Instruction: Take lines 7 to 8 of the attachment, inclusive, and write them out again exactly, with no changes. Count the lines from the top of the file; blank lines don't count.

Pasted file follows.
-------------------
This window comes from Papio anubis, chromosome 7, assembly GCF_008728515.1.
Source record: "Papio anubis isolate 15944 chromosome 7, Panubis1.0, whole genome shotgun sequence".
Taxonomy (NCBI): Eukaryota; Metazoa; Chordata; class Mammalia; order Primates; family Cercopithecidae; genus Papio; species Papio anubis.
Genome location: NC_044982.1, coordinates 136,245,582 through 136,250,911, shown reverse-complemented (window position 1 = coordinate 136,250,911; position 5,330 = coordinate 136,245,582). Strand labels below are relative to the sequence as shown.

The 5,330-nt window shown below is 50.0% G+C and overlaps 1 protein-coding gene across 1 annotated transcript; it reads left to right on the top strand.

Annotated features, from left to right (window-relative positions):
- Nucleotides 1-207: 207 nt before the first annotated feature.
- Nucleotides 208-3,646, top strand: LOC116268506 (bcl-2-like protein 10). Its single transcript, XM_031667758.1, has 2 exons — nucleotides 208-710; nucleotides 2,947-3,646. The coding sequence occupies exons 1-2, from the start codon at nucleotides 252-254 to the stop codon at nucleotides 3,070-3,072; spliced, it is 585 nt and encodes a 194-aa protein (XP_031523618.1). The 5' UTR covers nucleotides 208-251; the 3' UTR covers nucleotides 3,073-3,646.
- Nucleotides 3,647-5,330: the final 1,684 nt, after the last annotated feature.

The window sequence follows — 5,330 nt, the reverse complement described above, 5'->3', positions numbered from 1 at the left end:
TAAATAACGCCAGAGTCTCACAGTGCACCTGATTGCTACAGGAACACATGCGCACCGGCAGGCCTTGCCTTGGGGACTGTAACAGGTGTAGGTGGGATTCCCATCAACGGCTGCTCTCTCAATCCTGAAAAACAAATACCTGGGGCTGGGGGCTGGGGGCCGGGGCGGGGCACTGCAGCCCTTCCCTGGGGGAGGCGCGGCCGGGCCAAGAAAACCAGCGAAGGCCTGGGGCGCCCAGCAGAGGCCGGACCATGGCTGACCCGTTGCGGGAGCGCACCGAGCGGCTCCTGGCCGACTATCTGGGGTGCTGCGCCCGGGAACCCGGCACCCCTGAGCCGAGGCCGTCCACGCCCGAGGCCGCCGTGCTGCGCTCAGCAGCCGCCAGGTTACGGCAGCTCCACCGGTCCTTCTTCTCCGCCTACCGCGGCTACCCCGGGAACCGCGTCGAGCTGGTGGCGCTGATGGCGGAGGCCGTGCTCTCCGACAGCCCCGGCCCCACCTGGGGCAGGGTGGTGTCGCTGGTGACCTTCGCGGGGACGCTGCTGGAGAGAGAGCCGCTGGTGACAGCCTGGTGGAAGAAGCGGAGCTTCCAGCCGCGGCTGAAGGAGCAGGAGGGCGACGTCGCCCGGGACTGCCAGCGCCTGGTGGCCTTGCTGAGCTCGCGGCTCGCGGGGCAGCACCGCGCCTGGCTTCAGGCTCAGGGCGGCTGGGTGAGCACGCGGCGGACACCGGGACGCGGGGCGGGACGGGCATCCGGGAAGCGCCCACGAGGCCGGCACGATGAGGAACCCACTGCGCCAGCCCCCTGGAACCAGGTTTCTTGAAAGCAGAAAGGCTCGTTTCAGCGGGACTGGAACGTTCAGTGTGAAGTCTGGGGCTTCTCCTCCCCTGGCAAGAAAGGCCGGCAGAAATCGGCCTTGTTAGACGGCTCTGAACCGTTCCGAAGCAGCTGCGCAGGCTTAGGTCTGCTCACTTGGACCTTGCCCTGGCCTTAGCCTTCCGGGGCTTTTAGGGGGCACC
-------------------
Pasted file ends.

- Nucleotides 1-207: 207 nt before the first annotated feature.
- Nucleotides 208-3,646, top strand: LOC116268506 (bcl-2-like protein 10). Its single transcript, XM_031667758.1, has 2 exons — nucleotides 208-710; nucleotides 2,947-3,646. The coding sequence occupies exons 1-2, from the start codon at nucleotides 252-254 to the stop codon at nucleotides 3,070-3,072; spliced, it is 585 nt and encodes a 194-aa protein (XP_031523618.1). The 5' UTR covers nucleotides 208-251; the 3' UTR covers nucleotides 3,073-3,646.